UK Higher Education in Peril with New Bill

The Bridge of Sighs – Cambridge

Quietly, under the loudly trumpeted Euro referendum, something is happening in higher education that will affect not only our children and grand children but the concept of the UK as a nation of revered and respected Universities.

The new Higher Education Bill means a radical reform for university education such has not been seen for almost two generations. While the government says that the new bill will support institutional autonomy, academic freedom and excellence in research, it is not so if you read between the lines.

One of the reasons that the UK higher education system is so lauded around the world is because they are mostly independent of government interference. However, under the new law (if it is passed, and it looks likely to be) Ministers will have the powers to revoke royal charters. Thus the Oxbridge universities or the Royal College of Physicians will lose their standing and become on par with XYZ “university” with less than 100 students.

Because that is the other thing – institutions that apply for University status would no longer need to have the usual minimum of 1000 students. In fact, there will be no minimum number. These newly-minted universities like our hypothetical XYZ University will slowly push smaller, excellent public universities out of the competition. This would be because they can operate on such low quality standards, not to mention the shorter time it will take them to be deemed a University – three years, just long enough for an undergrad cycle – definitely not enough to gauge the quality of an institution.

The new Office for Students (OfS) that the bill would set up would be granted new and unprecedented sweeping powers: over standards, quality, revoking University status as well as the powers of “entering and searching premises with a warrant”. The bill states that the OfS will have “powers to enter and search premises in England occupied by supported higher education providers” and check if they are breaching the conditions of their status as a provider of higher education.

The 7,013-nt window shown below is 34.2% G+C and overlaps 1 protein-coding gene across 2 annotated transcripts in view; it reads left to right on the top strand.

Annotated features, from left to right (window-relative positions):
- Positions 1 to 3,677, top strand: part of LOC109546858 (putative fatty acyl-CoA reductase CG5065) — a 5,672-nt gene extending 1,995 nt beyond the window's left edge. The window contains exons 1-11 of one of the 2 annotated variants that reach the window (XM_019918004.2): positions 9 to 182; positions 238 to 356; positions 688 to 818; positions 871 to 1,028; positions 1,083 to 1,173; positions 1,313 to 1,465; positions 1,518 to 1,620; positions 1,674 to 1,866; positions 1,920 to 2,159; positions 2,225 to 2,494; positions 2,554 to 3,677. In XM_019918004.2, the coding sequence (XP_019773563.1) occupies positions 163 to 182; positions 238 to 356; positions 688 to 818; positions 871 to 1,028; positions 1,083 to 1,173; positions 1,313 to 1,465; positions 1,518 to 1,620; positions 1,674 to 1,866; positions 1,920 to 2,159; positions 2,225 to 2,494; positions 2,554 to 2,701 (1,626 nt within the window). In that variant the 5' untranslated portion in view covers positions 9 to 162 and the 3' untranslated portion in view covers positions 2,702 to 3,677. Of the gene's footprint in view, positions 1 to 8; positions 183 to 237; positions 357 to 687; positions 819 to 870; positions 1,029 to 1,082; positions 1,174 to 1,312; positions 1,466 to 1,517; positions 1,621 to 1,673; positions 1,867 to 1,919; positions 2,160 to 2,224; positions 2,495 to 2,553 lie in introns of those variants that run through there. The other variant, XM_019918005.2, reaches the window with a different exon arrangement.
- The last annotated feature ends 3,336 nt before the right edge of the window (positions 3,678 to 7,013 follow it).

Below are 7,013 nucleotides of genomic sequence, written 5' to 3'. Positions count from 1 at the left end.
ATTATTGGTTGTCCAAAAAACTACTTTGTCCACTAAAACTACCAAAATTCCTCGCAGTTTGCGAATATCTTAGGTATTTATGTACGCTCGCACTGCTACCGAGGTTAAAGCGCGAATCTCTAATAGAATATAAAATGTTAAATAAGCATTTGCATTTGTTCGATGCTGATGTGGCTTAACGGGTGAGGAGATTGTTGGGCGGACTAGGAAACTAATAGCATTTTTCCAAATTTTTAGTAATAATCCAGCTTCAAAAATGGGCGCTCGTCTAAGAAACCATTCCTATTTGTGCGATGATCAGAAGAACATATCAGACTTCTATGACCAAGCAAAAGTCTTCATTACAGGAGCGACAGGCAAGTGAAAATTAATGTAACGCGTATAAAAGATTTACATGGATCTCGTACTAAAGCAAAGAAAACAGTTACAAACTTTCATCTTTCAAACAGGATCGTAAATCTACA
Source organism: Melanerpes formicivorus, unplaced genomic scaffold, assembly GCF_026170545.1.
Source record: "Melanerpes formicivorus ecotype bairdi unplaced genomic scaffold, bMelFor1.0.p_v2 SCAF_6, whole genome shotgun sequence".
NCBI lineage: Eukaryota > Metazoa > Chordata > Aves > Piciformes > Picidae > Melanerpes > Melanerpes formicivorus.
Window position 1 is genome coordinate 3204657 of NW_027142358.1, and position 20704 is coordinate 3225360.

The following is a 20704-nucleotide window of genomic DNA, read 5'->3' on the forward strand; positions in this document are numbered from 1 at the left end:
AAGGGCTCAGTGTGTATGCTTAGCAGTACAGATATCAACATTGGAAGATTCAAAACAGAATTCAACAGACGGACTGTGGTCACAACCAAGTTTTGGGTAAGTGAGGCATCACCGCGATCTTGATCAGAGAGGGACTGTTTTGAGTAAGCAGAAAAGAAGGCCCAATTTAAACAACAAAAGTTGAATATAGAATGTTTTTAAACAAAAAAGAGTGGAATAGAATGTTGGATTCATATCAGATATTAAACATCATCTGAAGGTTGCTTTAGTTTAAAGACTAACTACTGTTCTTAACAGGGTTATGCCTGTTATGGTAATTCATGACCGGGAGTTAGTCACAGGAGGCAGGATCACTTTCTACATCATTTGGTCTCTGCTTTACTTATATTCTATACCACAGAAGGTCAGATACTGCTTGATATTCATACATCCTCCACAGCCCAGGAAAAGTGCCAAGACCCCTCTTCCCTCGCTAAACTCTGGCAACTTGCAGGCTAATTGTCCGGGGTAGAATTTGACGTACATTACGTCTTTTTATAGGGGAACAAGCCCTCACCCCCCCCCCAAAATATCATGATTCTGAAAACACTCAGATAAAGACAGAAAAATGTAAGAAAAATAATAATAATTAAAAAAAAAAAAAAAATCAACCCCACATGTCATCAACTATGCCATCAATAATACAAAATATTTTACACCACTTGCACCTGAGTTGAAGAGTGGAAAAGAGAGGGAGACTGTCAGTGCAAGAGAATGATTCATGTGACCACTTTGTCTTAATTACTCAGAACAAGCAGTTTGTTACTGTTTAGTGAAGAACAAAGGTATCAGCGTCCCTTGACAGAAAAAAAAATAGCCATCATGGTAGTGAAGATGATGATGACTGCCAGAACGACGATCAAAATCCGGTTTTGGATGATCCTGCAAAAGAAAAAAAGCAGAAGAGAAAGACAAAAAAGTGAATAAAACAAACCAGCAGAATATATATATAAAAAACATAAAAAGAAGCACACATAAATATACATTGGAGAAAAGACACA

These new steps are a result of the legislation announced in the Queen’s speech
. It is based on a White Paper that aims to ease the entrance of new providersgraduation-879941_1920 into England’s higher education private sector. The Private universities will still be allowed to dip into tax payers’ public funds to award degrees. More and more high quality research in community colleges, serving the low-socioeconomic demographic, will slowly die away. The new Teaching Excellence Framework will add even more pressure on teachers to tick boxes to do with testing and standards rather than teaching, which is the last thing they need (see my other posts on SATs and teachers leaving the UK).

Privatisation does this, though, especially if also supported by the government. The new regime of universities will have students taking on ‘mortgage-style’ debt, paying more and more for an increasingly corporate set of money-making values in higher education. Education is a public good, not a private privilege. It is not right to make money off the education of future generations.

What this means though, is that higher education will no longer be the great leveller of society. It will result in the removal of degrees from the grasp of people in the lower financial strata, who may not have the social and financial capital to choose higher education. Thus social mobility slowly goes out the window.

What do you think about the commercialisation of Higher Education in this country? Do you think education should be about knowledge and lessening social gaps or do you think it is alright to have more competition and private players entering the market? Please do share your thoughts below.